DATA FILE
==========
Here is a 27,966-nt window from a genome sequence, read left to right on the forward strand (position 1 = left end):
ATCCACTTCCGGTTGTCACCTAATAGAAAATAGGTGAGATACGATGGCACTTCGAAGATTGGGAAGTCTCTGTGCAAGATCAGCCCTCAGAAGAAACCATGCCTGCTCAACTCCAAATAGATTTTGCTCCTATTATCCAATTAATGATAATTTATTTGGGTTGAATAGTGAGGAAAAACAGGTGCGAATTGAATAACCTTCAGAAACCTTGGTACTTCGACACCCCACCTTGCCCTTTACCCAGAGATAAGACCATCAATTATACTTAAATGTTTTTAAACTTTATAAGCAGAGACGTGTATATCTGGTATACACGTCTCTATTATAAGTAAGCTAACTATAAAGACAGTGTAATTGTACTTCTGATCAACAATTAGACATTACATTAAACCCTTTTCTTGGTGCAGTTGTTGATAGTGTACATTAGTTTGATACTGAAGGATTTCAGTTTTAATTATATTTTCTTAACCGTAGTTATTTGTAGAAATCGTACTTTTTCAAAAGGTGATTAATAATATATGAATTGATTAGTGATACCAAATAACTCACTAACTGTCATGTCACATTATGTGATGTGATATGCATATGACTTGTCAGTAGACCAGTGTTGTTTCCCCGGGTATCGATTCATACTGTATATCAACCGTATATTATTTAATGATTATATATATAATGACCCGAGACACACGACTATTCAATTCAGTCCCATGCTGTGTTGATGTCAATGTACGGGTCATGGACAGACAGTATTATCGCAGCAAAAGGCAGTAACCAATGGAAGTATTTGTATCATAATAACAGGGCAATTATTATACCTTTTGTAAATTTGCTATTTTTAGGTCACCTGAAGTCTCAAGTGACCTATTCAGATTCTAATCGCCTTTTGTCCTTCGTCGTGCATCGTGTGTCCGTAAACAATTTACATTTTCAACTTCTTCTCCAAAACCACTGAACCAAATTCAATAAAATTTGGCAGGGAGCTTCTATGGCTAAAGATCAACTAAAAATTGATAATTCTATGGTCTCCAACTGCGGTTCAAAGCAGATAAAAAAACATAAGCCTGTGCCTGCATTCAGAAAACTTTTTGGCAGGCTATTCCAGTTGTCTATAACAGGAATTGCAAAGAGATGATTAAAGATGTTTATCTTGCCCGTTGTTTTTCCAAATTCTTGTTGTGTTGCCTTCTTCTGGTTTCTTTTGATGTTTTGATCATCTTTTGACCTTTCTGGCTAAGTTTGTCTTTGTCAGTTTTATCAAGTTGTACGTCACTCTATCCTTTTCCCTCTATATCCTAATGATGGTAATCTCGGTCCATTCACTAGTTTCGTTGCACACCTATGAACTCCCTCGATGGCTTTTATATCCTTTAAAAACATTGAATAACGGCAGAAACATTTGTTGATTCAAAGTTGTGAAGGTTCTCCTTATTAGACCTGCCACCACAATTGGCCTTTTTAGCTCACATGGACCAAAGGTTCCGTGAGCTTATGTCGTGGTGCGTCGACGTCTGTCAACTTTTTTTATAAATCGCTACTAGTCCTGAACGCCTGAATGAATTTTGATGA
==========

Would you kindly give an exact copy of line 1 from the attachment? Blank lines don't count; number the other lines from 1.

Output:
Here is a 27,966-nt window from a genome sequence, read left to right on the forward strand (position 1 = left end):